The Third National Assembly took place under different conditions
than the two previous ones. The civil conflicts of 1824 had
terminated, without however solving the organizational weaknesses
of the central administration, while the persecutions of the
defeated continued even when Ibrahim had landed in the Peloponnese
(beginning of 1825). The preparations for the organization
of a National Assembly which had begun in September 1825 did
not advance in these conditions. Conversely, the rival factions
were reorganized, creating renewed tension. Finally, the Third
National Assembly opened its proceedings on 6 April 1826 at
Piada, but was soon interrupted because of the fall of Missolongi.
In the meantime it was decided that the Greeks had to appeal
to Great Britain to intervene and determine the terms of the
negotiation, while a new administration, called the Administrative
Committee, was formed. In autumn of the same year (1826) attempts
were made to call another National Assembly, but without success.
Conversely, small-scale civil conflicts broke out in Corinthia
and Nauplion while at the beginning of 1827 the rival factions
organized separate assemblies at Aegina and Ermioni. Finally
the assemblies were united at Troizina at the end of March
1827, thus expressing the wish of both sides to achieve a
common political agreement. The Third National Assembly was
completed at the beginning of May with two important decisions.
The first involved the voting of a new constitution which
would no longer be provisional. Among other provisions, the
Political Constitution of Greece redefined the terms
of negotiation with the Ottoman Empire seeking independence
and not autonomy. Finally, the creation of a one-member administrative
organ which would be at the head of the executive power was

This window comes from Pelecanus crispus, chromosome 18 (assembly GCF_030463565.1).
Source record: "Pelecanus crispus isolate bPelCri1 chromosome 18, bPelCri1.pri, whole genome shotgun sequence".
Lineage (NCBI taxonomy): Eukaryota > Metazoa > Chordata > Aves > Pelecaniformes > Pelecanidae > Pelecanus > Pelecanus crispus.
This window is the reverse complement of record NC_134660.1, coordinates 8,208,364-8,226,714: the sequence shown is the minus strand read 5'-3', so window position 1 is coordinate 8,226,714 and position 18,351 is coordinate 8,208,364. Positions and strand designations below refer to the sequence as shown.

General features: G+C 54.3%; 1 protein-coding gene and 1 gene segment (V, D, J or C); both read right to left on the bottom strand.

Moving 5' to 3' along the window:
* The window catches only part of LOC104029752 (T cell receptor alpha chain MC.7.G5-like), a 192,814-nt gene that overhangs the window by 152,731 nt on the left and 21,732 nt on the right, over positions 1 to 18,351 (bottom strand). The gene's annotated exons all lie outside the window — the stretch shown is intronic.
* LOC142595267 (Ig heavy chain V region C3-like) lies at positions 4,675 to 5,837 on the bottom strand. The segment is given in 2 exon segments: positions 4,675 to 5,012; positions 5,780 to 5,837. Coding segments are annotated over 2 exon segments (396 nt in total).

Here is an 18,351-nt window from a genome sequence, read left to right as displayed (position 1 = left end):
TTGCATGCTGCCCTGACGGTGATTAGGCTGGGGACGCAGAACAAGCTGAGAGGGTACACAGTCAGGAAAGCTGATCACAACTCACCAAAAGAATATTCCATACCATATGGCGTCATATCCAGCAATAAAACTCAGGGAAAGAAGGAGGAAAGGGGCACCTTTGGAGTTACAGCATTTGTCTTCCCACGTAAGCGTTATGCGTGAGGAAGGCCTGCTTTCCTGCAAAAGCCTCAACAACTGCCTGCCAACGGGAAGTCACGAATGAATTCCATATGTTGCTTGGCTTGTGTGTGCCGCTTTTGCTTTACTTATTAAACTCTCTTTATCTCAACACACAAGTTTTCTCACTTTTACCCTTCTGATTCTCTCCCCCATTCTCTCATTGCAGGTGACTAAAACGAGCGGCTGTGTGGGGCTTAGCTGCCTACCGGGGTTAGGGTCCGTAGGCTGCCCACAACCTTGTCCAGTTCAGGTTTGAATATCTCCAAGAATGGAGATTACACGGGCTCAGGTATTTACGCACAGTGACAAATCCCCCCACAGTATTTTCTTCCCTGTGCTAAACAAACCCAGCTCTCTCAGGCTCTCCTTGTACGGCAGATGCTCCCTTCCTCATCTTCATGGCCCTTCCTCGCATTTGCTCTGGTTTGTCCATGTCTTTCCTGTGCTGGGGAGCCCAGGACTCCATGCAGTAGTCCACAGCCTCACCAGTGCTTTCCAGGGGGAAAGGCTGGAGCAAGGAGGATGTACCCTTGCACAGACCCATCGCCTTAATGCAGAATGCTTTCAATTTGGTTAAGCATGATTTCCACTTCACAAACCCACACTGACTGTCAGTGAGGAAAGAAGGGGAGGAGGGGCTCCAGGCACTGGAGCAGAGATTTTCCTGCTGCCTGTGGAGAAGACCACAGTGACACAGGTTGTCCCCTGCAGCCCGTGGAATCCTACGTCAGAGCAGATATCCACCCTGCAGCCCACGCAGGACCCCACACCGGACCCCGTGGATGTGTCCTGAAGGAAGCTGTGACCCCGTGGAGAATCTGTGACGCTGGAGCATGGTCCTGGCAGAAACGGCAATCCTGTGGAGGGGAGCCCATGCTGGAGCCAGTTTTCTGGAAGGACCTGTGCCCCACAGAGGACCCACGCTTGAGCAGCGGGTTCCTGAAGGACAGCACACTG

decided upon. Thus, the office of the Governor was instituted.
Ioannis Kapodistrias was chosen for this position with a seven-year
term of office. In August of the same year (1827) Kapodistrias
accepted the proposition of the National Assembly. Until his
arrival a special cice-governmental Committee would assume
his duties as it was formed for this purpose.
Kapodistrias managed quickly to suspend the Constitution of Troizina, which had been formed in such a way as to restrict his power and control his acts.
In the place of the Parliament a new organ was created, the Panellinio, which was only of a consultative character. About one and a half year after the appointment of Kapodistrias the Fourth National Assembly (Argos, 11 July-6 August 1829) ratified the powers concentrated in the hands of the Governor.
In addition, instead of the Panellinio, which was abolished, a Senate with fewer members and which lacked ultimate authority, was formed.
Finally, the fundamental principles of a future constitutional revision were defined. Such a thing never came about. The sharpening of political opposition and the assassination of Kapodistrias during the preparations for the organization of the Fifth National Assembly led to a new round of civil conflicts.
In fact, the two groups proceeded to organize two separate national assemblies, the acts of which had no importance other than that of supporting the two sides during the conflicts.